Jun 4, 2012 — “As a father has compassion on his children, so the Lord has compassion on those who fear him” (Ps. 103:13).
Compassion was not something that came to me naturally. Parenting provided me with opportunities to practice it—often. But becoming a grandparent gave me the greatest opportunity of all—particularly with one of our grandchildren.
It’s not that I love her more than the others. She was born with a rare, non-life-threatening, but very difficult, syndrome. Just learning that was a painfully long road for our family; dealing with the frequent appointments and treatments and surgeries it requires draws out of me compassion I did not know I was capable of.
I would gladly take her malady myself if it were possible. My heart goes out to her. My arms reach for her. I ache for her. I have compassion for her in the deepest sense of that word—I suffer with her.
All of that has made God’s compassion even dearer to me. Just as I have compassion for my children and grandchildren, God has compassion for me. God feels for me. God reaches for me. God hurts for me. God loves me. And, in Jesus Christ, God actually says, “I would do anything to take it from you and onto myself.”
And then he does it! In Christ he heals my brokenness, and yours, “for he knows how we are formed, he remembers that we are dust” (Ps. 103:14).
Let me suggest that God exhibits his heartfelt compassion in part through the Specialized Ministries of the Christian Reformed Church. Think of it this way.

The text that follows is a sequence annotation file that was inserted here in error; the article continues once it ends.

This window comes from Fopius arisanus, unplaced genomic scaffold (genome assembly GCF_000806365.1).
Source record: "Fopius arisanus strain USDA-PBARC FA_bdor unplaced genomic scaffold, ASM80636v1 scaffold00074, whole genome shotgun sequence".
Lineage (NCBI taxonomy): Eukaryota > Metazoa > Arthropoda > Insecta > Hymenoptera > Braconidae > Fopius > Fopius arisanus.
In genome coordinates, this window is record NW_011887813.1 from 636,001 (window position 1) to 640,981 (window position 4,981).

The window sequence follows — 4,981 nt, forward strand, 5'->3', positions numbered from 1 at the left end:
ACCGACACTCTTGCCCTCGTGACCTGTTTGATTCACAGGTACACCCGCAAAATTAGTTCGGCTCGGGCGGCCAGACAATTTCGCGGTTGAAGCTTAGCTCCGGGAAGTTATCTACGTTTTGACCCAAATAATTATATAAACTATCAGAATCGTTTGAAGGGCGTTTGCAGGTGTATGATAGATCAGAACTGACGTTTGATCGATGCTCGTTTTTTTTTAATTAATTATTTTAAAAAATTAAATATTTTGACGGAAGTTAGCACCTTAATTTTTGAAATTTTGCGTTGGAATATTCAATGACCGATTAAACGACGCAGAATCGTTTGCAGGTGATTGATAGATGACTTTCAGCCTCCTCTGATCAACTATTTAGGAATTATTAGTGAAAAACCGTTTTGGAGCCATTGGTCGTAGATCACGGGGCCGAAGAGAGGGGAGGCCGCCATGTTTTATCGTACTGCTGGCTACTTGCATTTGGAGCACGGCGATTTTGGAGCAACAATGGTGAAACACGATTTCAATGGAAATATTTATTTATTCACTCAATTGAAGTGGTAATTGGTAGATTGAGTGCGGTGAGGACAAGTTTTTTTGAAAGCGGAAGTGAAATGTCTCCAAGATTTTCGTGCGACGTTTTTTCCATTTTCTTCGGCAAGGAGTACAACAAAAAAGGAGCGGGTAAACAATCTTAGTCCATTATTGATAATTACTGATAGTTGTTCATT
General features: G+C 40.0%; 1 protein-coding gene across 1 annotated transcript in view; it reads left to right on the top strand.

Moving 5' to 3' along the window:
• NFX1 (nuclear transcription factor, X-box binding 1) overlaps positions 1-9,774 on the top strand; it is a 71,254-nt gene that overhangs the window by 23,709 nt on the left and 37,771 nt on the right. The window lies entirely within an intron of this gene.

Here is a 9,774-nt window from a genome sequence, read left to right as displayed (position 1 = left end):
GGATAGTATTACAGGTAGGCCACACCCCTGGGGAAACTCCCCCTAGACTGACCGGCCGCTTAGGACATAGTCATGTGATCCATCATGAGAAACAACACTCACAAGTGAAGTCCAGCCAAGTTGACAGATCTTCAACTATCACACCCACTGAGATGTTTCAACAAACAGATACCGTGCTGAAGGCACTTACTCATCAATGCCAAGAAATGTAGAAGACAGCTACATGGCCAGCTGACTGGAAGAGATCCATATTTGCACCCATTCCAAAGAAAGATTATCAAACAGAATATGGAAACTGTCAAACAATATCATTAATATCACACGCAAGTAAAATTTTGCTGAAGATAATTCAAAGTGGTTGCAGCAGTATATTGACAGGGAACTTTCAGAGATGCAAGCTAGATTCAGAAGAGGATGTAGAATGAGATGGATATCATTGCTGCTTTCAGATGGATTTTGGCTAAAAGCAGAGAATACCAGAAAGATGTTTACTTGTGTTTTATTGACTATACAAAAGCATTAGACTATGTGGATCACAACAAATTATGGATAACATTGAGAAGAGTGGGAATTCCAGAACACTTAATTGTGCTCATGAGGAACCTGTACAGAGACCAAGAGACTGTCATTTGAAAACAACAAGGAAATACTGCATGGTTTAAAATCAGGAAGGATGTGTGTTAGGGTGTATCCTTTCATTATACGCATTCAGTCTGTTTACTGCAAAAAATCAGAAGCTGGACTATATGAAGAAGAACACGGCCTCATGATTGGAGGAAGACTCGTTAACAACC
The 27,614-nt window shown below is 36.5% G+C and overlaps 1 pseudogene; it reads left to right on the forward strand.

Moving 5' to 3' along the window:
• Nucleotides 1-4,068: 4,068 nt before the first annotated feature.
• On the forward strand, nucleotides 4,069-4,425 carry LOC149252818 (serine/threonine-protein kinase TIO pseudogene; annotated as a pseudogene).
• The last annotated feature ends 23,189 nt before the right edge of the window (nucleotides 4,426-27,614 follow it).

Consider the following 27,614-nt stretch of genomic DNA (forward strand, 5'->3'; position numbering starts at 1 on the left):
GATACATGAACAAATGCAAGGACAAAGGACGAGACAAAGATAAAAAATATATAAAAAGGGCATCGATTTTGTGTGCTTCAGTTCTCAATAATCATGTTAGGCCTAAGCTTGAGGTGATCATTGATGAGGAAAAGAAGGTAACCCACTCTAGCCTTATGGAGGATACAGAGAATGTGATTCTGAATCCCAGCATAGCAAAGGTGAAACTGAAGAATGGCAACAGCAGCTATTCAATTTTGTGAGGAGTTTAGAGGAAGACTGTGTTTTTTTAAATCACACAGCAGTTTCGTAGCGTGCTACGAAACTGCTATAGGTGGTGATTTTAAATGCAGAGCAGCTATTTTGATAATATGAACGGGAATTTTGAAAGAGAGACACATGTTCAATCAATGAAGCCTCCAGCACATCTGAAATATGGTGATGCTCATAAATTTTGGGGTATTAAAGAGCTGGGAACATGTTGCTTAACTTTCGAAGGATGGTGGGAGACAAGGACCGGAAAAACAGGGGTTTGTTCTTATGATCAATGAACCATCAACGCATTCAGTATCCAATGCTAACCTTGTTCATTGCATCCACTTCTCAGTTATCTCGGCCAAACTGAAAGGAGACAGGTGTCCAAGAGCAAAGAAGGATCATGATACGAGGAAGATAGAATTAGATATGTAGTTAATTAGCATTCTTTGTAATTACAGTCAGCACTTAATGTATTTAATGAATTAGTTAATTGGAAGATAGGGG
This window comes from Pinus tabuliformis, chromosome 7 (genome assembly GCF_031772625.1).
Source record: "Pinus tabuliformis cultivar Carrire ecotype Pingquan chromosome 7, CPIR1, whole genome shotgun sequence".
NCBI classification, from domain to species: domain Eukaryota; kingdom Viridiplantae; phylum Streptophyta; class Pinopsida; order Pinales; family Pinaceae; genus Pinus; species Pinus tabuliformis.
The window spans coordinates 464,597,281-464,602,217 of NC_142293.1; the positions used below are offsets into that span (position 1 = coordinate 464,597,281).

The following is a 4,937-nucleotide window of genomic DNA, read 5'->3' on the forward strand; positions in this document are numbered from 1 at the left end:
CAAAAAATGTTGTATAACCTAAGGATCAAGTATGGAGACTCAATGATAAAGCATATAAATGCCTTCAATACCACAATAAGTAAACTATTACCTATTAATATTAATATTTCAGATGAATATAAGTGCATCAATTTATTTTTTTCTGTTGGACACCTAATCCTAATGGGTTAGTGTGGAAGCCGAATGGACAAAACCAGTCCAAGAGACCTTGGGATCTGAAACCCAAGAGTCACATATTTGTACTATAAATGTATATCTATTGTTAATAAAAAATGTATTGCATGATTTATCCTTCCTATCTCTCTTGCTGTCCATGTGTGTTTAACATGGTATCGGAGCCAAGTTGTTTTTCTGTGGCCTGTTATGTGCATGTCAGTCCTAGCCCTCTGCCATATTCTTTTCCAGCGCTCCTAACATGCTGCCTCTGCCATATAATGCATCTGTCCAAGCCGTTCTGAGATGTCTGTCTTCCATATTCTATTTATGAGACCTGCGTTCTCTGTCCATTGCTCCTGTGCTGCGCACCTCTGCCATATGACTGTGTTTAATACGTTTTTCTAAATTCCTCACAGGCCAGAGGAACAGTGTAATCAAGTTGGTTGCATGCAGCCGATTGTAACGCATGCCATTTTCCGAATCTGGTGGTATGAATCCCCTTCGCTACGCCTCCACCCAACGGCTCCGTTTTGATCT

God sees the brokenness of some of our relationships as pastors and congregants, and through the ministry of Pastor-Church Relations seeks to reconcile and relieve and heal that brokenness.
God sees the hurts we sometimes inflict on one another and endure from one another, and through Safe Church Ministry seeks to restore what is broken and prevent further injury.
God knows the fear we have of those who are different from us and the pain that we cause one another, and through the ministry of Race Relations seeks to make one what never should have been otherwise.
God understands the loneliness in the workplace and the anxiety that resides in hospitals and the anger that is locked up in prisons, and through the ministry of Chaplaincy and Care seeks to befriend and comfort and soothe what ails us.
God, in Jesus Christ, voluntarily dis-abled himself, gave up some of his deity (what else does it mean that he “did not consider equality with God something to be grasped”?) and through the ministry of Disability Concerns seeks to show the value of each of us to all of us.
God sees a world broken from injustice and hungry for bread, and through the ministry of Social Justice and Hunger Action seeks to show us how to stand up for justice and offer food in Jesus’ name.
In these ways, and many others, the “Father of compassion” shows his love to us and through us. I did not learn compassion only by walking alongside my granddaughter. I learned it through the heavenly Father who “has compassion on his children.”
God’s heart goes out to you and me. His arms reach toward us. And then he graciously allows us to be God-like, in our own personal ways, and through the ministries of the church.
About the Author
Rev. Joel R. Boot is the executive director of the Christian Reformed Church in North America.